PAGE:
Summer is a bestselling author, award-winning creator, founder, CEO, board member, advisor, and C-level consultant. With a career spanning over two decades, having built and sold a national media firm with clients including Food Network Magazine, People, and ELLE, Summer is recognized for developing omni-channel ecosystems.

Summer is the founder of Loodor, an impact-driven, entertainment brand and producer of the Loodor Tales Series. The Loodor Tales target tweens and teens with storylines to support mental health. The series launched with Amazon bestsellers, The Land of the Pines, and sequel, The Land of the Strays. Critical acclaim led to the development of multi-media IP, with a four-book series, film/tv, gaming, and podcasts in development.

Summer is a sought-after speaker for keynotes, panel discussions, and schools. Summer's tale of social anxiety and imposter syndrome, coupled with hard work and perseverance, inspires audiences of all ages to unlock the power of their voice. 

Through her own consultancy firm, NIIS Corp, Summer also advises corporations, talent, and startups on content and brand strategy, creative marketing solutions, brand identity, partnerships, and purpose alignment. Summer has worked to identify industry white space, launch and grow brands, products, apps, global campaigns, and partnerships including Walmart, Neiman Marcus, Dell, Kendra Scott, American Express, among others.

Blue Bonnet
Author Beside Bluebonnet

Summer Nilsson was awarded the Order of the Bluebonnet by Sid Miller, Texas Agriculture Commissioner, for her role as a pioneer in making a difference for today’s youth.

Profiled among the "Authors I Admire"
by Kimberly Schlegel Whitman, TV Host and Editor-at-Large of Southern Living Magazine

Q&A with Summer Nilsson

SUMMER NILSSON: My grandfather, Bo, was the patriarch of our family. His word was his bond. A handshake superseded a signed agreement. He was wise and well-known as a visionary leader. However, in our family, my grandmother, Gwendolyn, was the unsung hero. She was a woman of faith and filled food baskets for families in need. She was as devoted to her community as she was to her home. And, like all southern women of that time, she never missed a standing appointment to get her “hair set” at the beauty salon. She was beloved by all, except on Saturdays.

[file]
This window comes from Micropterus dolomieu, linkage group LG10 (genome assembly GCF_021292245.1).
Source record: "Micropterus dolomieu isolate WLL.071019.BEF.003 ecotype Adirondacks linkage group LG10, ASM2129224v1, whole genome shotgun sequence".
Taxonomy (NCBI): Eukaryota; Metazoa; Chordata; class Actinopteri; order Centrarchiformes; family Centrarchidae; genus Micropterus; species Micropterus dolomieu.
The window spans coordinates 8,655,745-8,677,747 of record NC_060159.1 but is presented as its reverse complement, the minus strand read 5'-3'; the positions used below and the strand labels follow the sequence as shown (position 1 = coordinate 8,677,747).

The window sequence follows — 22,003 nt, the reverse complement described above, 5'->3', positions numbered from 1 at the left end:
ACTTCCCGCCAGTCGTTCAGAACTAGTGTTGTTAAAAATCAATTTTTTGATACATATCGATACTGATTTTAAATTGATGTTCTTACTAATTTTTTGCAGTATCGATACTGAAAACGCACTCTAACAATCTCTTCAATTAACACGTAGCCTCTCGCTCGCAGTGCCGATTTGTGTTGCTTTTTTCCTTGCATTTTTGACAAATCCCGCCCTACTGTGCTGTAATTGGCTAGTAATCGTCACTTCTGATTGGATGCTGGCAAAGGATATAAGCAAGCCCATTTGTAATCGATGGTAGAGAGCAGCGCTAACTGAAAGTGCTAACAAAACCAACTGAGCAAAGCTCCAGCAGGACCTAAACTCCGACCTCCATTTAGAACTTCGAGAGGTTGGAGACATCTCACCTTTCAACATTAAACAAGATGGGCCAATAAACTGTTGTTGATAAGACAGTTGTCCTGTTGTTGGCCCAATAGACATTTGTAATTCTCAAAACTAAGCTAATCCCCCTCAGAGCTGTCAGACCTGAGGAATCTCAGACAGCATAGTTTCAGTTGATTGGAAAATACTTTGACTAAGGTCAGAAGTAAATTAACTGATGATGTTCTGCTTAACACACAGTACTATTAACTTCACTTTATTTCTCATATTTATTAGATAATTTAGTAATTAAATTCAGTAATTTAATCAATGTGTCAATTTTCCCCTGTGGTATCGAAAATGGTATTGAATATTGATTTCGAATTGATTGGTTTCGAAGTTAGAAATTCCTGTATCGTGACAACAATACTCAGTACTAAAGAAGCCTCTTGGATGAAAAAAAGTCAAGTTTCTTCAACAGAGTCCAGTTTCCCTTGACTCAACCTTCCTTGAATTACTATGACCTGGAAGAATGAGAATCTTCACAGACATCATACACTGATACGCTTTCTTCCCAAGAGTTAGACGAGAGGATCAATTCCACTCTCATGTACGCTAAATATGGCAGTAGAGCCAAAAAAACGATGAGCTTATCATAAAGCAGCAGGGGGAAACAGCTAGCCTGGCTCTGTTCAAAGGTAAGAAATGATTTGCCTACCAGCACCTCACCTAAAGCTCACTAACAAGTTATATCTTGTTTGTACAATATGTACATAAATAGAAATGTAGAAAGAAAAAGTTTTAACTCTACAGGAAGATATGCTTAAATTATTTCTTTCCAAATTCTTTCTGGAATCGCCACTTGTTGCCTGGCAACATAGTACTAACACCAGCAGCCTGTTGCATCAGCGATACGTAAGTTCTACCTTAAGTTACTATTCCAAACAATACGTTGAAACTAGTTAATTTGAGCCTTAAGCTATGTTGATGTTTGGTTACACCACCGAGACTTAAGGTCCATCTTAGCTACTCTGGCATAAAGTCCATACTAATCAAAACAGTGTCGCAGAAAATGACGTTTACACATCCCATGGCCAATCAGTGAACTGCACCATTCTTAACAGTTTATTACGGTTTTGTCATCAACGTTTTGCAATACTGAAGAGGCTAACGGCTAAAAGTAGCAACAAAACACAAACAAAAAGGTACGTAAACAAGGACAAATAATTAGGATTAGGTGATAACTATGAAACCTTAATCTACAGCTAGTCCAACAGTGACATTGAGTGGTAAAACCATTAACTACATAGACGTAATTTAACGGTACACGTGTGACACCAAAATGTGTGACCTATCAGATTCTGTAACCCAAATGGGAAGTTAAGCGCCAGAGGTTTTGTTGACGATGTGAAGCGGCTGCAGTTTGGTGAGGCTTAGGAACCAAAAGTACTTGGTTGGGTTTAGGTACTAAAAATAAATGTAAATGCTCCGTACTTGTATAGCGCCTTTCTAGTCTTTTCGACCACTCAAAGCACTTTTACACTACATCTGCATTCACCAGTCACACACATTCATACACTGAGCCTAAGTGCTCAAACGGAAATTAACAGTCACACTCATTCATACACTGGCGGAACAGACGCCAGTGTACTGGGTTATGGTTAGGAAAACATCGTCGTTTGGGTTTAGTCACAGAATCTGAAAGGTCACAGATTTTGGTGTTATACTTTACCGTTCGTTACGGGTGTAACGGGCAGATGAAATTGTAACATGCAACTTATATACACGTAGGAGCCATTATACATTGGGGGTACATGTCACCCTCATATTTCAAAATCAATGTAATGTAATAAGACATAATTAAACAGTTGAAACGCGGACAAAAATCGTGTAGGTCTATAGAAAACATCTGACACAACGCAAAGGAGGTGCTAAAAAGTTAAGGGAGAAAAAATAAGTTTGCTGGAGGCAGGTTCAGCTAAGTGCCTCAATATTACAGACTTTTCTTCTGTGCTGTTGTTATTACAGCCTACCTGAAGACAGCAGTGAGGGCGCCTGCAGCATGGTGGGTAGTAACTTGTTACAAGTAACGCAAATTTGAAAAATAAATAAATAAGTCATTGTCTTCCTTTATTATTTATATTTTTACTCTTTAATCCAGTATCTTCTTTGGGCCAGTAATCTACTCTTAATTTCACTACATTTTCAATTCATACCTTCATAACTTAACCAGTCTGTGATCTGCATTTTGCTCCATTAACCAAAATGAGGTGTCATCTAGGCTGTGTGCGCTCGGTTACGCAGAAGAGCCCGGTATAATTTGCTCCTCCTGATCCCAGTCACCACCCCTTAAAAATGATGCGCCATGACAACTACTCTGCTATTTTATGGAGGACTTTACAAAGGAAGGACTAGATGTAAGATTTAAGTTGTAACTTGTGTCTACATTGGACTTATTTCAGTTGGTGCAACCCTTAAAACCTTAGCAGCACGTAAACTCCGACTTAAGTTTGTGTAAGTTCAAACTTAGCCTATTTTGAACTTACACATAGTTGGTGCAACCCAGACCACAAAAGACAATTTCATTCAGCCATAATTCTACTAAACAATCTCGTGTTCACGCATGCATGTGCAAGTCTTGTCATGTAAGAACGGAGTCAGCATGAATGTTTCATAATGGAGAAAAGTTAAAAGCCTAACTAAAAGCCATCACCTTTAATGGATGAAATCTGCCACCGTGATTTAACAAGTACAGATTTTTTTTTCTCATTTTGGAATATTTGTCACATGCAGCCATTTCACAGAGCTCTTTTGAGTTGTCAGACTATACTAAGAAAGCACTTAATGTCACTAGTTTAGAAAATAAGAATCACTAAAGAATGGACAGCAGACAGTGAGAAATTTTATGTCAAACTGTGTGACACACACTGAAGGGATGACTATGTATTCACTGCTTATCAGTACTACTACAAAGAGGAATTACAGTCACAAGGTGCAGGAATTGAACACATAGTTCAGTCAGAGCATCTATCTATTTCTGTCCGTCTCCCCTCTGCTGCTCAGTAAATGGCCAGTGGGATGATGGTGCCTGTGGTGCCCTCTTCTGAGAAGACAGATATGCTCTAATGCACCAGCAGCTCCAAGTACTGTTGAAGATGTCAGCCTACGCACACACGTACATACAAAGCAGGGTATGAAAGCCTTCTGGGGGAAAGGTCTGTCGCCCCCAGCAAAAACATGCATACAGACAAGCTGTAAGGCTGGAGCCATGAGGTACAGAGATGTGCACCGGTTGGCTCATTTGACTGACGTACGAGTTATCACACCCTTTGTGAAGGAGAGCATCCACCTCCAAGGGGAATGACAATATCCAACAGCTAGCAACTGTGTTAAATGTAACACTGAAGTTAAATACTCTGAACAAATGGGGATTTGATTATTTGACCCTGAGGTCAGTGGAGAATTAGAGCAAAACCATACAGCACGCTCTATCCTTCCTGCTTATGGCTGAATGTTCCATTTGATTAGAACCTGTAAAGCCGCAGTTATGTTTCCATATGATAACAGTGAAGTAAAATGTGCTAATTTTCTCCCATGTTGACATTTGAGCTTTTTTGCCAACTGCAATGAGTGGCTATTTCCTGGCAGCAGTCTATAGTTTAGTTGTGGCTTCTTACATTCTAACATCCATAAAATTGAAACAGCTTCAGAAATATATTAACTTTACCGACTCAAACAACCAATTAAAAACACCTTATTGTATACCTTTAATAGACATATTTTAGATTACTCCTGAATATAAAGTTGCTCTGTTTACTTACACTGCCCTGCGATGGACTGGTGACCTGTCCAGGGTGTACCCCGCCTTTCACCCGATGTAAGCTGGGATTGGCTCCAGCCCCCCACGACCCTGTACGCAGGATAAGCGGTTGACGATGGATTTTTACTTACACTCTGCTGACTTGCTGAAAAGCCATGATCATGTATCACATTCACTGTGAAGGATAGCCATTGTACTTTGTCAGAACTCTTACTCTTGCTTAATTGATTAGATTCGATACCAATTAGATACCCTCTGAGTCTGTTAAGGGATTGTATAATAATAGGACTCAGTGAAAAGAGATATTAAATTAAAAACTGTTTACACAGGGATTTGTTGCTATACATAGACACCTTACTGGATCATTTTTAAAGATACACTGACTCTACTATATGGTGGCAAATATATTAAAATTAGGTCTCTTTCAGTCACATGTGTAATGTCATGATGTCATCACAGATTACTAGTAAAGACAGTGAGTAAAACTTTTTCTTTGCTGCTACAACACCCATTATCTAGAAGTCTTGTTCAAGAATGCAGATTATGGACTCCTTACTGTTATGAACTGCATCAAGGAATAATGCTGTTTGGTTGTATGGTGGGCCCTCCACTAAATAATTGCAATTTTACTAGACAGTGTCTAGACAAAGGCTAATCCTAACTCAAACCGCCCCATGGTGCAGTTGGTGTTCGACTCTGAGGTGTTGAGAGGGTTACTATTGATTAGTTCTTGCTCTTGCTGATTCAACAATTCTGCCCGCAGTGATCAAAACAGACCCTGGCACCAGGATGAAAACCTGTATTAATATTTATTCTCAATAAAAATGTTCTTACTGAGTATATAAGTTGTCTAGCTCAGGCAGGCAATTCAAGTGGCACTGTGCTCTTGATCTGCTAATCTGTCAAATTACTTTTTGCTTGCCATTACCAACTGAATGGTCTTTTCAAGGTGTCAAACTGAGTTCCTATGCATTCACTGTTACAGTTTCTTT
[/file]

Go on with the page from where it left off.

On Saturdays, Gwendolyn hosted bridge (a card game), while serving finger sandwiches and freshly baked desserts. The sweet smell of pound cake misled many. Game days were not for the faint of heart.

When researching words for naming inspiration, I came across an old card game called Loo. My mother’s name is also Lou. Loo provided the perfect metaphor to honor the two women who shaped my life the most, my mother and grandmother.

SUMMER NILSSON: Like many, I believed that climbing a career ladder would provide fulfillment. I lost sight of the fact that happiness comes from within. I took time to reframe my definition of success. I then set out to share my story and instill that same inner strength in my nieces. My intention was to make sure they stayed true to themselves and felt empowered to succeed on their own terms. I uncovered an opportunity to create content on their terms. The Land of the Pines and The Land of the Strays are books for all ages, designed to capture a tween reader's creativity while fueling their growth. The stories are transformative and written to act as a guidepost for the next generation of mindful leaders.

SUMMER NILSSON: The honest answer is that I’m more of an animal person than a people person. That said, it’s easier to engage kids with complex topics when the stories are told by animals. Additionally, the US pet industry reached $123.6 billion in sales in 2021. Consumers of all ages respond to pet and animal stories, and this provides an organic opportunity to cross market and develop co-branded collaborations.

SUMMER NILSSON: My hometown, Daingerfield, has a population of 2,600 and three traffic lights. I often joke that there are no secrets in a small town. Stories seem to get better with time, and small towns are rooted in gifted storytellers. I learned the art of a good tale in East Texas. I also developed an appreciation for basic kindness and simple pleasures. A smile goes a long way, as does a cup of Sonic ice and a gentle breeze on a balmy, summer night.